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Public Statements


Floor Speech

Location: Washington, DC

* Mr. Speaker, thank you for bringing my bill to the floor today. The ``Removal Clarification Act of 2010'' will enable federal officials to remove cases filed against them to federal court in accordance with the spirit and intent of the federal officer removal statute.

* Under the federal officer removal statute, federal officers should be able to remove a case out of State court and into federal court when it involves the federal officer's exercise of his or her official responsibilities.

* However, some courts have found that federal officers cannot remove to federal court when pre-suit discovery motions are made.

* This bill will clarify that a federal officer may remove any legally enforceable demand for his or her testimony or documents, if the basis for contesting the demand is related to the officer's exercise of his or her official responsibilities.

* When I brought this bill to the House floor in July, I explained that the bill will not result in the removal of the entire case when a federal officer is served with a discovery request.

* The language added by the Senate strengthens the premise on which we had been operating: that this new law will not create a vehicle to unnecessarily drag entire cases into federal court when the only hook is that a federal officer has been served with a discovery request.

* I would be remiss if I did not also express my support for the DREAM Act.

* Mr. Speaker, this bipartisan legislation addresses the tragedy our young undocumented people face when, through no fault of their own, their lack of status may prevent them from attending college, joining the military, or working legally in the only home they have known--the United States of America. This bill will give hard-working, English-speaking, young men and women a chance to fulfill their aspirations by contributing to America's economic prosperity and security.

* The DREAM Act ensures that no child in America is denied his or her dream of having a better life if he or she is willing to work hard for one. Each year, about 65,000 undocumented students, raised in the United States, graduate from high school. These graduates are young people who have lived in the United States for most of their lives. They are honor roll students, athletes, aspiring teachers, doctors, business owners, and soldiers. Unfortunately, these graduates face a roadblock to their dreams--they cannot enroll in college, legally work to spur economic growth and pay taxes to contribute to our society, or join the military to defend our country. In some instances, these youth grow up here without even knowing they do not have legal status until they find out that they cannot attend college, work, or enlist in the military.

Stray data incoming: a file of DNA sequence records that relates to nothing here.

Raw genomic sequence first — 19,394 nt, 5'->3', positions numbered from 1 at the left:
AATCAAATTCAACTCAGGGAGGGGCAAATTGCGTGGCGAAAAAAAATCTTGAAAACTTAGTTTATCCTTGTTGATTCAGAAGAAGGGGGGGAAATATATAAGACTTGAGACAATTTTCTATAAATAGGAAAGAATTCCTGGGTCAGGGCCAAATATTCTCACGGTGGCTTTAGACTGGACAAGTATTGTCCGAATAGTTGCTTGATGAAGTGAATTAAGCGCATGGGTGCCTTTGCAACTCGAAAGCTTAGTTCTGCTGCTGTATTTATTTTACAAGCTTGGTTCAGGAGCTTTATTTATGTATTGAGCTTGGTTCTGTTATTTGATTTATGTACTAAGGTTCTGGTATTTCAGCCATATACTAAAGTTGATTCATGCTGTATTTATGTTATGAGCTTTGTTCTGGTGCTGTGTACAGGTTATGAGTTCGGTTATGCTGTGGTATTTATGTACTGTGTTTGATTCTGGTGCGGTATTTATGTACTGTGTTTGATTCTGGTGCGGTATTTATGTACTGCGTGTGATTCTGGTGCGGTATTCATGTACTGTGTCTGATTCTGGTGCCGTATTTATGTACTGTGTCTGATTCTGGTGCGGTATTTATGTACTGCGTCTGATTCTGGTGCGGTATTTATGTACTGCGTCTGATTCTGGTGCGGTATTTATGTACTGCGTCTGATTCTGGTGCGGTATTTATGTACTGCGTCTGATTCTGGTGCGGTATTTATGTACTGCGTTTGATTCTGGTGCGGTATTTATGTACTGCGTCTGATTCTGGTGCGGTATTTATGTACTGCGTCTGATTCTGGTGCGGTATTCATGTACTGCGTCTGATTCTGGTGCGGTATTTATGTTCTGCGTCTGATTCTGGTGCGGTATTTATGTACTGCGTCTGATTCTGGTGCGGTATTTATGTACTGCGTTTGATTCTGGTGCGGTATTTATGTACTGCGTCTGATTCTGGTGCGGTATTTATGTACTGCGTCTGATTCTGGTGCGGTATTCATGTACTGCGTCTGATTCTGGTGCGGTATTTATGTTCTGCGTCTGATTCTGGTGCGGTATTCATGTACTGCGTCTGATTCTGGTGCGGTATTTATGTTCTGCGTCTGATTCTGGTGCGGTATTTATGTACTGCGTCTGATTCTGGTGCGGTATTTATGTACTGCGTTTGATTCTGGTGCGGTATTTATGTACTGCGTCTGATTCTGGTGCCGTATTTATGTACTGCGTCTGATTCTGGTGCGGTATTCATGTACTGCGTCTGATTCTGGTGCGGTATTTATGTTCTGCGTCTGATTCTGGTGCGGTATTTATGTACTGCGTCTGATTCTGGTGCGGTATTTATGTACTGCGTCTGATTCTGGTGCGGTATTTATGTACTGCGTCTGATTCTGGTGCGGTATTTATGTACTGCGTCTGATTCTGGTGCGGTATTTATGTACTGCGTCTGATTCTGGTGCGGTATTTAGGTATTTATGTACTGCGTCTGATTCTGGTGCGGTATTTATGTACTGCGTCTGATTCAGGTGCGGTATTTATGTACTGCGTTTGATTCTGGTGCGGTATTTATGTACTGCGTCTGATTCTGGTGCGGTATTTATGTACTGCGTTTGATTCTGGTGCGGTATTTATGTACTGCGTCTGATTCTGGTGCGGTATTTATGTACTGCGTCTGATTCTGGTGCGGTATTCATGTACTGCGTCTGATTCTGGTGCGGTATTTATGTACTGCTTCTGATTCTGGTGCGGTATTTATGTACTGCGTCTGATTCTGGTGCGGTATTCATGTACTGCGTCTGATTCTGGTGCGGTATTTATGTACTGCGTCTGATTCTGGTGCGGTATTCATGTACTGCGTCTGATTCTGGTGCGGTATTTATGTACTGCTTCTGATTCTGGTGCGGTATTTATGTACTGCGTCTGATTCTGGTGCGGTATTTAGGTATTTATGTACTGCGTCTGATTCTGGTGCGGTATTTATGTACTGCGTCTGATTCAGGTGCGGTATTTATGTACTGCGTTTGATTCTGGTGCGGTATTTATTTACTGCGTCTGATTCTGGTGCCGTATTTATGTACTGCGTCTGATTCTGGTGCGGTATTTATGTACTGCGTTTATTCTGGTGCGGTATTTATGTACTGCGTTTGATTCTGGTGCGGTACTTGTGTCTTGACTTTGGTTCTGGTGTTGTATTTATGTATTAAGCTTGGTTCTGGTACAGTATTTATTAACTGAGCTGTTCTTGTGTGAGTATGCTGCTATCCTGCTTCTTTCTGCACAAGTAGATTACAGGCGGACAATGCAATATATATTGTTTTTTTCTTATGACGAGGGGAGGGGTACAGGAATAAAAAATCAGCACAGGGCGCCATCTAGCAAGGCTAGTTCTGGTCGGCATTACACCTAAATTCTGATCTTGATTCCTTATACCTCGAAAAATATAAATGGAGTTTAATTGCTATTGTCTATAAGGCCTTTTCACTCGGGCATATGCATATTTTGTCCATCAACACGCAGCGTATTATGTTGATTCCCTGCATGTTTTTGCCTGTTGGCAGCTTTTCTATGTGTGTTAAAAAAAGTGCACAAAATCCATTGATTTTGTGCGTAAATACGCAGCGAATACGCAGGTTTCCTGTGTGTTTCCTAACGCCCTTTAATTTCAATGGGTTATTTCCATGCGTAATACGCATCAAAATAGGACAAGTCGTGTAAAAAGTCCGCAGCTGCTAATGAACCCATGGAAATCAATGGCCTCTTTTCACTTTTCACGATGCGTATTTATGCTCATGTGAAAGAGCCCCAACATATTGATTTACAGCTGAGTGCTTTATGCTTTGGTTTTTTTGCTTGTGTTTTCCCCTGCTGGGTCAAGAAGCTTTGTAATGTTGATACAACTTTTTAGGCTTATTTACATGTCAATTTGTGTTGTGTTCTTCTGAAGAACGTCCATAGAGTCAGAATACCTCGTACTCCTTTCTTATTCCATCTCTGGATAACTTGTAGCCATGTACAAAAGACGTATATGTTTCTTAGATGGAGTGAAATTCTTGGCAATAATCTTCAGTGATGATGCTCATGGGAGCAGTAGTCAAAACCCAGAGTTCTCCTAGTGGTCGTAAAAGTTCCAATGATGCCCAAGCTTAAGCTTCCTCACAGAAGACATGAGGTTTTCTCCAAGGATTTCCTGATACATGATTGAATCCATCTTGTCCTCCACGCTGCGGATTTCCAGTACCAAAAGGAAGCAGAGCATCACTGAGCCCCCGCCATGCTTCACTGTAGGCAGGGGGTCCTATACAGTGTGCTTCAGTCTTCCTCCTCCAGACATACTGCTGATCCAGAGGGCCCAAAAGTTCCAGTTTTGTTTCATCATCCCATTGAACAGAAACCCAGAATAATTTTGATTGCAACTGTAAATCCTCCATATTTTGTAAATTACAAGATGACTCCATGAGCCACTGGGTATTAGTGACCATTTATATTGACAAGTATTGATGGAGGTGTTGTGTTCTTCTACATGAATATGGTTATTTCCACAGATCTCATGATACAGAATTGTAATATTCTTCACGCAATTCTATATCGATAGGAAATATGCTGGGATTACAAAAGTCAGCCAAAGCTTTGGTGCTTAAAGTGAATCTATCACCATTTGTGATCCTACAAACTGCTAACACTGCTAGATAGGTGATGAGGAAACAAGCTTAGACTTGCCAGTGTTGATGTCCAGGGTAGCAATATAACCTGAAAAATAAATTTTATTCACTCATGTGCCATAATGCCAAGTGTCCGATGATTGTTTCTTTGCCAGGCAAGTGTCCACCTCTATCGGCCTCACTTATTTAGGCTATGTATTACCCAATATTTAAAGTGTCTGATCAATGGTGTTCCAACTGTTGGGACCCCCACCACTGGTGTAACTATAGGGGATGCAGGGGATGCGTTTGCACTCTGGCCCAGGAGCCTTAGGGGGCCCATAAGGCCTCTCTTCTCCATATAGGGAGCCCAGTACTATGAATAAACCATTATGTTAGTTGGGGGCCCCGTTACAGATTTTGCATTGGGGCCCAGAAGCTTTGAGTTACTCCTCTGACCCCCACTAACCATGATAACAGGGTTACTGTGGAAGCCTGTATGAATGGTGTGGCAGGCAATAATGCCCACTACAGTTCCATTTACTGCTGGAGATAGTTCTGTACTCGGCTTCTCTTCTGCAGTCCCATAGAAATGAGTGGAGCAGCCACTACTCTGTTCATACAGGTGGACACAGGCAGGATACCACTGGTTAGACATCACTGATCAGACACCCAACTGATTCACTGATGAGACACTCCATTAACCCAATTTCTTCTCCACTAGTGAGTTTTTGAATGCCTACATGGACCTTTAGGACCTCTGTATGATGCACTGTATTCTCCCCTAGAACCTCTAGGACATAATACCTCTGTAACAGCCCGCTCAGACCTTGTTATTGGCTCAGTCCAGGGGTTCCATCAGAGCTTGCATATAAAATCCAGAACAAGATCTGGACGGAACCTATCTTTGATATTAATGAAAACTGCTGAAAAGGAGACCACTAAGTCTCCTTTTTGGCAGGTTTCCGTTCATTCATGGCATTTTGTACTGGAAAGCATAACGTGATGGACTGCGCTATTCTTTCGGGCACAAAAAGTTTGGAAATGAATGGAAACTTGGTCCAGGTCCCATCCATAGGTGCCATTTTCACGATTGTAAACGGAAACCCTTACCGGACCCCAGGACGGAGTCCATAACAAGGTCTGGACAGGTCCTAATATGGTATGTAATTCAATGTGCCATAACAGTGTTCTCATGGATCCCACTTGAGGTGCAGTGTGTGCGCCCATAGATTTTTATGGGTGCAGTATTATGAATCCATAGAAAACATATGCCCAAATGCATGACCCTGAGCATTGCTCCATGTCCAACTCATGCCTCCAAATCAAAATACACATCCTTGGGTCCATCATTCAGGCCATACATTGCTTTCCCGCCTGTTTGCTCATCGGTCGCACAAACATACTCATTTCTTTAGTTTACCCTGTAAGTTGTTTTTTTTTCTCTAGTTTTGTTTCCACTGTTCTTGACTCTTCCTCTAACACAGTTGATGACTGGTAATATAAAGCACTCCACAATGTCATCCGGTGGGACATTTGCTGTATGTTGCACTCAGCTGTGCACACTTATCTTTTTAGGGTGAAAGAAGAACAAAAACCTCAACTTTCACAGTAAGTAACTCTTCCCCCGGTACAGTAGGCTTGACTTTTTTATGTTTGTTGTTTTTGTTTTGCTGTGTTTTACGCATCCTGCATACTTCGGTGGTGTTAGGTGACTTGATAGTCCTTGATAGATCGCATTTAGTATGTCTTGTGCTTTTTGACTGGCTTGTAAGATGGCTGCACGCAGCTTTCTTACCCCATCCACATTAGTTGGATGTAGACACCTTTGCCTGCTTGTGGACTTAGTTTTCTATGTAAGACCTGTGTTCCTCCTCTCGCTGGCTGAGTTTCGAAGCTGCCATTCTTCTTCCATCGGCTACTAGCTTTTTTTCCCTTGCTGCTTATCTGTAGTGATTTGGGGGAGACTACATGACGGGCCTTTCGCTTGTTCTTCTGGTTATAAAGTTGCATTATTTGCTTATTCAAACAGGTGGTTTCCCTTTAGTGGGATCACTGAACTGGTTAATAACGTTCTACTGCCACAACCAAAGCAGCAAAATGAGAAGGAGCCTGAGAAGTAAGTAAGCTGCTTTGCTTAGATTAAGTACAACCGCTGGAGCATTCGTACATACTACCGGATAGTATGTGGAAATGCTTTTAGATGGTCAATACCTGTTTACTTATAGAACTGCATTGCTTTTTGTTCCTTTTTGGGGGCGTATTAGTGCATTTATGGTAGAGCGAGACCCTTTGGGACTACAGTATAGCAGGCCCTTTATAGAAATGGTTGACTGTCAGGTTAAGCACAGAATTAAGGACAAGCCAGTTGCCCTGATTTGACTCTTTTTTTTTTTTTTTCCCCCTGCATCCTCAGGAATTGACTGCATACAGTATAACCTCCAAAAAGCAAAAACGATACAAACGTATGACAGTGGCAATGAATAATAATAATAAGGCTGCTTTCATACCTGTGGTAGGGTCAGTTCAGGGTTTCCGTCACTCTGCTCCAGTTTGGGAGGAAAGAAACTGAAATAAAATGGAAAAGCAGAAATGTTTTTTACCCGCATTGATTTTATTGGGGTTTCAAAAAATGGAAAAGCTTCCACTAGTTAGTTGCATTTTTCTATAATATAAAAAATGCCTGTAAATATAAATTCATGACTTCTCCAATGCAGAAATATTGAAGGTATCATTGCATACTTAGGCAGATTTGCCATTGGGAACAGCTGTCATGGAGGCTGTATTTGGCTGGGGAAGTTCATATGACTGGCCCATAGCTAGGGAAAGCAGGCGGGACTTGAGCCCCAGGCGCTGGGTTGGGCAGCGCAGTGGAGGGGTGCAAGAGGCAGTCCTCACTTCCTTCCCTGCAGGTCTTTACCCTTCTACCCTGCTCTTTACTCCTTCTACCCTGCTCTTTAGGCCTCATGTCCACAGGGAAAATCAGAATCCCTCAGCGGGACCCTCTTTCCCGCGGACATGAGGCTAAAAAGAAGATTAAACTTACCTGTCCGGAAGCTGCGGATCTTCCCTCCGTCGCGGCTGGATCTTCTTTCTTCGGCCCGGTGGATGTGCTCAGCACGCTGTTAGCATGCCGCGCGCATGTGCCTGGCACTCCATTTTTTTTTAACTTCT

* I am pleased that Congress is moving forward with this bill which is the solution to these problems. The DREAM Act is a narrowly tailored legislative remedy for a specific population--undocumented students who were brought to the United States as minors, and have attended and completed elementary and secondary education in the United States. It is a great first step towards the overall goal of comprehensive immigration reform.

* It is important to understand that the DREAM Act offers no incentive for undocumented individuals to enter into the United States. It does not provide any benefit for undocumented individuals who are not already here at the time of its passage. It does not require states to provide any benefits to undocumented students, nor does it make these students eligible for federal financial aid. The bill gives states the option to offer in-state tuition to students registered under the Act, but it does not guarantee cheaper tuition. The DREAM Act allows undocumented students to access in-state tuition, but only if they would otherwise qualify for such tuition, and if state law permits undocumented students to receive in-state tuition. This bill would not require states to change their laws to permit undocumented students the right to receive in-state tuition.

* Specifically, the DREAM Act would allow undocumented students a pathway to citizenship if they were brought to the United States before they turned 16, and are below the age of 35; have lived here continuously for five years; graduated from high school or obtained a GED; have good moral character with no criminal record; and complete at least two years of college or military service.